Extremist group Al-Shabab has taken responsibility for the attack.
Qatar on Saturday condemned a targeted attack on a hotel based in the Somali capital of Mogadishu that claimed the lives of at least 12 people and wounded dozens more.
Militants gained access to the Hayat Hotel in Mogadishu on Friday using explosives, before then seizing power and holding guests hostage overnight.
Two vehicle bombs, which were aimed at the hotel’s front gate and barrier, were used to gain entry to the building on Friday evening, a police official told Reuters.
Al-Shabab, an extremist organisation, claimed responsibility for the assault.
On Sunday, security forces confirmed the attack was over.
“The security forces have ended the siege now and the gunmen are dead, we’ve had no incoming gunfire from the building in the past hour,” an unnamed official told AFP news agency.
In a statement, Qatar’s Ministry of Foreign Affairs re-emphasises the country’s intolerance towards violence and extremism irrespective of motives.
Heavy fighting on Friday night and Saturday consecutively left the hotel facing large-scale destruction. Videos showed explosions and smoke rising from the rooftop of the building.
“So far, we have confirmed 12 people, mostly civilians, died,” Mohammed, an intelligence officer who gave only one name, told Reuters on Saturday.
Doha also offered its condolences to the families of the victims and people in Somalia.
Mohammed said the shooters had kept an unspecified number of hostages on the facility’s second floor, prompting the law enforcement to abstain from utilising powerful weaponry.
Security personnel spent hours trying to break entry to the higher floors of the hotel as it was claimed that the gunmen had also blasted out the stairway.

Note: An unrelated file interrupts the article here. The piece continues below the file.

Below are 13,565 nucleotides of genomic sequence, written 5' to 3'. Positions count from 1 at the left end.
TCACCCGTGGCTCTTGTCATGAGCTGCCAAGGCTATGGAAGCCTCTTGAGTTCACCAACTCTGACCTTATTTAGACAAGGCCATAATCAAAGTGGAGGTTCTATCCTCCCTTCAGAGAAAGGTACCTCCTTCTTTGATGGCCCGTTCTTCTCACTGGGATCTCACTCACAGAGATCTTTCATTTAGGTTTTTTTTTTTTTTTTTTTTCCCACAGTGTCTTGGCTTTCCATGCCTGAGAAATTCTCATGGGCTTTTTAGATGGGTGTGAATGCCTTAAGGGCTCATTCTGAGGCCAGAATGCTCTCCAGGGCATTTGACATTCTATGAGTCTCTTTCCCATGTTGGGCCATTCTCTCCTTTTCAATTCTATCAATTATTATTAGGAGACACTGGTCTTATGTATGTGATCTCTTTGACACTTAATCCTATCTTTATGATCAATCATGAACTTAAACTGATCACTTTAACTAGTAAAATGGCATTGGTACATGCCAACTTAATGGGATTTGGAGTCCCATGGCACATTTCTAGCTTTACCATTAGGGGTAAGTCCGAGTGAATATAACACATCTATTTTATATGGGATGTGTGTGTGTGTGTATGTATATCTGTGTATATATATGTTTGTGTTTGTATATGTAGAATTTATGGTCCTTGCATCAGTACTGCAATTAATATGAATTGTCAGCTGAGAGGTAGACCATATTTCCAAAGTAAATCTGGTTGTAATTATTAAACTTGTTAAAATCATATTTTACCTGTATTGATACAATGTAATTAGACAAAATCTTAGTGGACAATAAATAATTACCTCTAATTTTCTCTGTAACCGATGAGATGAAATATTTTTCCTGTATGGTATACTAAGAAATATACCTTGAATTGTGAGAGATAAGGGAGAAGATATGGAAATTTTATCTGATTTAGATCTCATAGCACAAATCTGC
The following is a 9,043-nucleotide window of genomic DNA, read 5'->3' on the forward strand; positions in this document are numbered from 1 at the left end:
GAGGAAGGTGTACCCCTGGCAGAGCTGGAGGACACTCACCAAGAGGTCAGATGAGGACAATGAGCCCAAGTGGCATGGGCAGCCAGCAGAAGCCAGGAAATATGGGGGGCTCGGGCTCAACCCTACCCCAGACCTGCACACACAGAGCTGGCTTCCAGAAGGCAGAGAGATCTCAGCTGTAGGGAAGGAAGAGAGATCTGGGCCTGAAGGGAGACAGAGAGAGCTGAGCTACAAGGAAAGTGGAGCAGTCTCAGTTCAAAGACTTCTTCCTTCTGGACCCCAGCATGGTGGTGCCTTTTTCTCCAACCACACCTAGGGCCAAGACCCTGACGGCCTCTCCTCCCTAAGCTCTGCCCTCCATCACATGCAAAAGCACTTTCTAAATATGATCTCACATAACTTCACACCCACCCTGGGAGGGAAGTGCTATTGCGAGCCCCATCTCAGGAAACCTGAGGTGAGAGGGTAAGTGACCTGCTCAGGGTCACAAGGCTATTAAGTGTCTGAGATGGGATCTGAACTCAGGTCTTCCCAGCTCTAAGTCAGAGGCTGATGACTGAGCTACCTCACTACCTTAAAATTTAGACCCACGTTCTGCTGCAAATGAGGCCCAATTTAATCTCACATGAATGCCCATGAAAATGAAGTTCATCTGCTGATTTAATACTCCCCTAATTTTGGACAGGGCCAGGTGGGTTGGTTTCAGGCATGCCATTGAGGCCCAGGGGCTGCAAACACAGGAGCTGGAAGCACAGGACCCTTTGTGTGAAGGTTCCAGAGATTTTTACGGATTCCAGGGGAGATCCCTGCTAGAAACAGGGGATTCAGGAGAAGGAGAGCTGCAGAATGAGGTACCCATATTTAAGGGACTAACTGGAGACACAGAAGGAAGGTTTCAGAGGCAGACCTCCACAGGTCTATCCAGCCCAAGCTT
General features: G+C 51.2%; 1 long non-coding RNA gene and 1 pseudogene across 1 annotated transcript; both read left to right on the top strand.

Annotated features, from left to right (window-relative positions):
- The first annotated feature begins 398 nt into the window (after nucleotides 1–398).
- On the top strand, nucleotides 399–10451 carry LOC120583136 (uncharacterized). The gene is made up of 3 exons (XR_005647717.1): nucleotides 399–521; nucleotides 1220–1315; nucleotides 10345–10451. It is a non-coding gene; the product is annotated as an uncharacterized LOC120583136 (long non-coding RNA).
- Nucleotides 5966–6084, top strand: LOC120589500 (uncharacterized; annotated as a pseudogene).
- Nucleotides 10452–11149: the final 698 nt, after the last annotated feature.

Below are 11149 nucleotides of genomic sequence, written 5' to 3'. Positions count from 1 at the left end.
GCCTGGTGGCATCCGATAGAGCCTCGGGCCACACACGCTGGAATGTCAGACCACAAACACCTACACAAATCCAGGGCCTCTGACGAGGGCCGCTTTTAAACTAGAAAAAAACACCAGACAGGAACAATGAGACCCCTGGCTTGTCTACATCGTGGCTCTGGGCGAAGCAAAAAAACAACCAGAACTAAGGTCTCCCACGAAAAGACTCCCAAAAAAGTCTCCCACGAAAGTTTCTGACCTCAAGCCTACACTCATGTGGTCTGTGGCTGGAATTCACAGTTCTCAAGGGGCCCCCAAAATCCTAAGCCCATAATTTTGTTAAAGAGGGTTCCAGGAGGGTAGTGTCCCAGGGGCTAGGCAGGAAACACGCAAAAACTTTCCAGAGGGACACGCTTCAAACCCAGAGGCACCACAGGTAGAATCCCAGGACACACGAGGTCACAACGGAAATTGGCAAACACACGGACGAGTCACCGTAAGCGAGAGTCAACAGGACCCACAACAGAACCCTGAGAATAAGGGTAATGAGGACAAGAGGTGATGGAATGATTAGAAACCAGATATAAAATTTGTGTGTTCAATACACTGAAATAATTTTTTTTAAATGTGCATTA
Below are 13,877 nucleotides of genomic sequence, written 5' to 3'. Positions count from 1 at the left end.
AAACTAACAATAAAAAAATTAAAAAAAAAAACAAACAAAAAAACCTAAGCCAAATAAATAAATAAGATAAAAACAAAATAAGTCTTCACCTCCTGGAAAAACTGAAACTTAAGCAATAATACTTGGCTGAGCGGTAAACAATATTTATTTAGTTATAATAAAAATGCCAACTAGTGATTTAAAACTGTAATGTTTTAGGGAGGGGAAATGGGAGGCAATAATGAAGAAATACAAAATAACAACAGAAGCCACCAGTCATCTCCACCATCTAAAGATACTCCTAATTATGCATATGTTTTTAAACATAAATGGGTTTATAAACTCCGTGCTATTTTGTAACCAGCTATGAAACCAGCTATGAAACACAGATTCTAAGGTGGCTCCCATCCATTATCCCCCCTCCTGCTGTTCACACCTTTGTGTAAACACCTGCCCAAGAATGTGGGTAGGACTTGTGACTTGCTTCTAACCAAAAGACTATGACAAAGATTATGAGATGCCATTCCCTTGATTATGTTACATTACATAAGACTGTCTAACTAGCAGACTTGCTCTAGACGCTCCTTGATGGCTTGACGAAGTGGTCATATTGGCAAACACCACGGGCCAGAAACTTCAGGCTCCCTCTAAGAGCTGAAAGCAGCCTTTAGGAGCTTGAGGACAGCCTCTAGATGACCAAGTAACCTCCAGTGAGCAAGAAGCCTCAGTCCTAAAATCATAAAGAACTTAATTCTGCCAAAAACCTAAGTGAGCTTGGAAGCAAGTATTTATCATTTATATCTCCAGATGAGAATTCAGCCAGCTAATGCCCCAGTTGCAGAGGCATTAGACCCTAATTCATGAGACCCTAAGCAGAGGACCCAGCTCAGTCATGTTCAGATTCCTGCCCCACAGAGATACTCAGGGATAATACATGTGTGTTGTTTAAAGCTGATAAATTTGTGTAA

According to the head of Mogadishu’s main trauma hospital, the hospital was caring for at least 40 wounded victims of both the hotel attack and a separate mortar attack on a different location in the country’s capital.
Al-Shabab, an affiliate of al-Qaeda, has been in long-running head locks with the federal government.
The armed group has managed to expand its influence into regions in Mogadishu which falls under the control of the government, while still maintaining control over a large portion of southern and central Somalia.
Friday’s attack marks the first to occur in the capital by the group since Somalia’s new president, Hassan Sheikh Mohamud, was elected in May.
Meaning “The Youth” in Arabic, the group first emerged as the extremist youth wing of the now-defunct Union of Islamic Courts in Somalia, which ruled Mogadishu in 2006 before Ethiopian forces drove them out.
Imposing radical views, the group oversees the stoning of women accused of adultery to death, as well as amputating the hands of thieves.
Ahmed Abdi Godane, the Al-Shabab leader at the time, “pledged obedience” to the late Ayman Al Zawahiri in a joint video that was broadcast in February 2012.
Reportedly, Al-Shabab also holds connections to other militant groups in Africa, including Boko Haram in Nigeria and Al-Qaeda in the Islamic Maghreb, which is based in the Sahara desert.
Al-Shabab is currently led by Ahmad Umar, also known as Abu Ubaidah.
The US has offered a reward of up to $6 million for information leading to Abu Ubaidah’s capture.
The government of Somalia pinned blame of the October 2017 massive truck explosion that claimed at least 500 lives in the nation’s capital on the group. The attack, reportedly, marked the deadliest bombing East Africa has ever faced.
Al-Shabab, however, did not claim responsibility for the bloody strike.